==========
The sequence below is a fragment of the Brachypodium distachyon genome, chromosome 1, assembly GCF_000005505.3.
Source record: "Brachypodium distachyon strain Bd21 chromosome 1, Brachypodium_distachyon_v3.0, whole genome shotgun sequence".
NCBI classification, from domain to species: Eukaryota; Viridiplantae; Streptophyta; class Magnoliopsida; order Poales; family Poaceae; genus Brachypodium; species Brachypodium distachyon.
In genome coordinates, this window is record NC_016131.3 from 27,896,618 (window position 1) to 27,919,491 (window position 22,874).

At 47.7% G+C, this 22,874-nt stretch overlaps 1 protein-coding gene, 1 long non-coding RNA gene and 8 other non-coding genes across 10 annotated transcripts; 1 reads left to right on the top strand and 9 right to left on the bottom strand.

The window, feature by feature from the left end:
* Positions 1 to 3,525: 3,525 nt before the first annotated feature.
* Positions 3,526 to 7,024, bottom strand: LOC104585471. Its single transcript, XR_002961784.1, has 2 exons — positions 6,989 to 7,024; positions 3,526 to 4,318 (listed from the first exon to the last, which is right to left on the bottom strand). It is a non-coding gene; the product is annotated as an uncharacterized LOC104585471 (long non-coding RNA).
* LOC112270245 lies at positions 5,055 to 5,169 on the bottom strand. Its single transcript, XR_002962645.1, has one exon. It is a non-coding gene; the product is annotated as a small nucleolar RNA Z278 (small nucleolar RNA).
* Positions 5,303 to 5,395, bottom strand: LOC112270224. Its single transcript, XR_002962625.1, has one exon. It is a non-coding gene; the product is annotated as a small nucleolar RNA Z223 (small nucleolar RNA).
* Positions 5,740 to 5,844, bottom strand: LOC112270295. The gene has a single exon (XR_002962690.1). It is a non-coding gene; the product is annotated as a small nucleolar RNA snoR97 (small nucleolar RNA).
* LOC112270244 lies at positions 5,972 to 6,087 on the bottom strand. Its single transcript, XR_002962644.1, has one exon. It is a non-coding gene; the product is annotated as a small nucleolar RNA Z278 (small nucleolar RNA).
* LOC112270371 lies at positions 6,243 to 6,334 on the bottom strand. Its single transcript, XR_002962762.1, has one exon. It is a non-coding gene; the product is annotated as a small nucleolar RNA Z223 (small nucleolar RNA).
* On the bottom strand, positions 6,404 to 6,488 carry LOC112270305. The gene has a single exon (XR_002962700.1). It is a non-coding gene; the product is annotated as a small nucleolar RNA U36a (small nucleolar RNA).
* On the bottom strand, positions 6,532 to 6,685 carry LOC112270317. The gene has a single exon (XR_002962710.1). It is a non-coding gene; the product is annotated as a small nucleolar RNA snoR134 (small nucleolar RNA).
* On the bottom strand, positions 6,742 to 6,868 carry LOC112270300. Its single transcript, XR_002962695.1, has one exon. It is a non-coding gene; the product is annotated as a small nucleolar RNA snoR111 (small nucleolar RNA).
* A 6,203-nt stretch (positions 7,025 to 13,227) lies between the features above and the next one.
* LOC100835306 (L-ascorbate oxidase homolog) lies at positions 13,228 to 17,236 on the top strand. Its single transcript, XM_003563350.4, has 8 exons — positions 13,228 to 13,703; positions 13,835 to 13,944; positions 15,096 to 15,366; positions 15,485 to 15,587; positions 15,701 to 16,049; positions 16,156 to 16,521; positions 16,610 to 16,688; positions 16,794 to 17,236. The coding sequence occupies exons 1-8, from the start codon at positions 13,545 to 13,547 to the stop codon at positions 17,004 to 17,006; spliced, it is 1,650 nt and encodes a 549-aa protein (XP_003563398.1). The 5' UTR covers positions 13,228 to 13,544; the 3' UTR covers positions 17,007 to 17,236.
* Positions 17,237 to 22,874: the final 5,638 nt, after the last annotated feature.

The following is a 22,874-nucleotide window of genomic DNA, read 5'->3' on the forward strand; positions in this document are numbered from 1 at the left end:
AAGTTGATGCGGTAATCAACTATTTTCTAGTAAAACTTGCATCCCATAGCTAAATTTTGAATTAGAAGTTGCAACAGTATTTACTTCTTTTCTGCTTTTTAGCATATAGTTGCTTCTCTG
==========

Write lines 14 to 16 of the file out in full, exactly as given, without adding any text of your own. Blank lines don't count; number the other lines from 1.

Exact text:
* On the bottom strand, positions 6,404 to 6,488 carry LOC112270305. The gene has a single exon (XR_002962700.1). It is a non-coding gene; the product is annotated as a small nucleolar RNA U36a (small nucleolar RNA).
* On the bottom strand, positions 6,532 to 6,685 carry LOC112270317. The gene has a single exon (XR_002962710.1). It is a non-coding gene; the product is annotated as a small nucleolar RNA snoR134 (small nucleolar RNA).
* On the bottom strand, positions 6,742 to 6,868 carry LOC112270300. Its single transcript, XR_002962695.1, has one exon. It is a non-coding gene; the product is annotated as a small nucleolar RNA snoR111 (small nucleolar RNA).